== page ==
The Freakshow
aka: Freak Show

A Sideshow Act is a special show that involves people with strange or dangerous talents, and people with odd physical deformities or features.

Some popular staples of sideshows include:

Sideshows can serve as interesting origin stories for characters. They can also be a hiding place for characters who have extraordinary powers, but were not accepted into society; after all, a traveling circus is just the place for an outcast to fit in without having to put down roots in a town.

At times, sideshow performers tend to be treated badly by the owners of the traveling circus or carnival. They often are paid little, abused, overworked, and dehumanized. They are gawked at by circus-goers, and treated as a spectacle. In real life, however, outright abusive management was much less common than in fiction - many wiser sideshow owners recognised that without their acts they had no income, and dealt with them more fairly. (A notable example of both is the real case of Joseph "The Elephant Man" Merrick: his London manager Tom Norman paid him well and treated him with respect, contrary to the Historical Villain Upgrade he gets in many dramatisations, but a subsequent manager stole his money and dumped him alone and penniless in the Netherlands.)

Compare Circus of Fear; some "sideshow freaks" are not exactly the nicest guys, and may be very dangerous. Watch your step. Not to be confused with Carnival of Killers, however, which is different.

Also compare Come to Gawk, which comes up frequently in works about Freakshows.


Examples

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     Anime And Manga  

  • Mr. Arashi's Amazing Freak Show features a plot that revolves around a young girl who must become part of a freakshow after particularly terrible circumstances.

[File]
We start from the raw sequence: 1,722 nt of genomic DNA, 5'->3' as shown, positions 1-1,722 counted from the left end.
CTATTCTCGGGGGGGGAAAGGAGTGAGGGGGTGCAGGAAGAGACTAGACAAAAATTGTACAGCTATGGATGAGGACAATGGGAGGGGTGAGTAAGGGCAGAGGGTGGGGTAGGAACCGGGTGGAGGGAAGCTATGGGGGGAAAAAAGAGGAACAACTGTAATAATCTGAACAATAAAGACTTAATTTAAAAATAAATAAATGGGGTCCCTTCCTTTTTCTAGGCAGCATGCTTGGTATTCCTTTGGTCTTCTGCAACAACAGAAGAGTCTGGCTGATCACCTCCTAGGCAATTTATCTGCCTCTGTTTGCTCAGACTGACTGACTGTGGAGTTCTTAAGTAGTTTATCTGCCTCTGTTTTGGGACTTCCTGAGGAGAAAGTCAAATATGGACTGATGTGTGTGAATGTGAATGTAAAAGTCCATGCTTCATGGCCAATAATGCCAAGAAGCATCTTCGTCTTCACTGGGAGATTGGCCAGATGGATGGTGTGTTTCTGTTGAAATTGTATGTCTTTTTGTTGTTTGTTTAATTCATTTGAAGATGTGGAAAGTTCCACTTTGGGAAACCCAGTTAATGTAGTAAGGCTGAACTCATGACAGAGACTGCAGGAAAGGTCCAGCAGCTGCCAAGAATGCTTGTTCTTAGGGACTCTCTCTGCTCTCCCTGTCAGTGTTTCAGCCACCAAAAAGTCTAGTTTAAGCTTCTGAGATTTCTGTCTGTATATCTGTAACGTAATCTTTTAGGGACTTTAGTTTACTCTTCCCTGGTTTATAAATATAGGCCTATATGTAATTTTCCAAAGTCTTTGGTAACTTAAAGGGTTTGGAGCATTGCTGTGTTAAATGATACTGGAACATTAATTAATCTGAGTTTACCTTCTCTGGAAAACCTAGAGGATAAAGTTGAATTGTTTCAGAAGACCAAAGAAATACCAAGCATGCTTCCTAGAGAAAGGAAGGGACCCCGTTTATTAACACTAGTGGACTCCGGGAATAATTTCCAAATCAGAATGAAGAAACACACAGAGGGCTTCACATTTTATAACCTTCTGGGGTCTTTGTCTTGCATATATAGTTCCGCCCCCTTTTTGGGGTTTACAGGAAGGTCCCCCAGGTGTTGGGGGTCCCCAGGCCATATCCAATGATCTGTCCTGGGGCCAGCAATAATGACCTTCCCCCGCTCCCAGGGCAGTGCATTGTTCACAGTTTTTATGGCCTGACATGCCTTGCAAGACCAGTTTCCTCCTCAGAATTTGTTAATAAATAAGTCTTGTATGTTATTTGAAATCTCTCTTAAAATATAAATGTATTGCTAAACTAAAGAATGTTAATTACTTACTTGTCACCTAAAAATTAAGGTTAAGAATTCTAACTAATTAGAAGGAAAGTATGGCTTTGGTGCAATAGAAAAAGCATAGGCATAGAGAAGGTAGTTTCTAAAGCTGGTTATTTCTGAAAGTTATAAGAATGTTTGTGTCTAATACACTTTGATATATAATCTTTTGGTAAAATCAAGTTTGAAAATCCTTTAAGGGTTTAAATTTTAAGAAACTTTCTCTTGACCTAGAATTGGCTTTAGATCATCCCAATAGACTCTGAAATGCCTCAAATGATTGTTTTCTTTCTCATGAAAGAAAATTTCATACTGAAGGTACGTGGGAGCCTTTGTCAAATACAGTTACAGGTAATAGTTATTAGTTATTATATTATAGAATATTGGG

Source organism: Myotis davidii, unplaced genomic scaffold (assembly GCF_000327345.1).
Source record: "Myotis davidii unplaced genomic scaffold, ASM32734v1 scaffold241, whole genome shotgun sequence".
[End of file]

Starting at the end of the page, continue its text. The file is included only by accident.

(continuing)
Comic Books  

  • In their comic book, The Wonder Twins were adopted after their parents' death to a plague; because of their special powers, they were subsequently adopted by the owner of a Space Circus. He only wanted them as part of their freak show.
  • In Spider-Man: Noir, Norman Osborn recruited the his inner circle from the circus including Adrian Toomes also known as The Vulture who was a freak before gaining a taste for human flesh. Norman himself was also a circus freak born with a rare disease that gave him scaly skin.
  • The French comic Grimion Gant De Cuir is about a boy with a Deadly Gaze who runs off with the circus, joining the freakshow which includes a dwarf and a bearded lady. He makes friends with them, but accidentally kills the bearded lady and runs away. Years later he runs into the dwarf who's sworn revenge and has made a Deal with the Devil to do so.
  • One storyline on Tales of the Dark Knight had Two-Face trying to rally up 'freaks' to fight back at society. At the end, it turns out they were actually very reluctant to follow him, and generally get along fairly well.

     Fan Work  

  • The vocaloid fanfic Rotting Camellias features one of these in its Circus of Fear. The patrons of the circus cannot go into the freak tent, however, and must look into the peepholes along the side of the tent in order to view the freaks in their cage. This freakshow features Rin and Len as unnaturally Conjoined Twins, Kaito as a man with sharp teeth who acts more like an animal, and eventually Miku, after she is kidnapped by the circus and flowers begin to bloom all over her body.

     Films — Animated  

  • In Monster House, Constance was the fat lady locked up in a cage to be mocked until she was rescued by Mr. Nebbercracker. Even after being freed she still hated children due to her memories of constant mockery from them.

     Films — Live-Action  

  • The Elephant Man focused on John Merrick being part of a sideshow, due to the fact that parts of his body were horribly disfigured, giving him the nickname of the Elephant Man. Merrick was being exhibited in the squalid Belgian freak show. (In real life, Joseph Merrick entered these shows voluntarily for the sake of his own livelihood.)
  • The film Freaked sees the main character turned into a sideshow freak. The show he ends up in is called "Freak Land."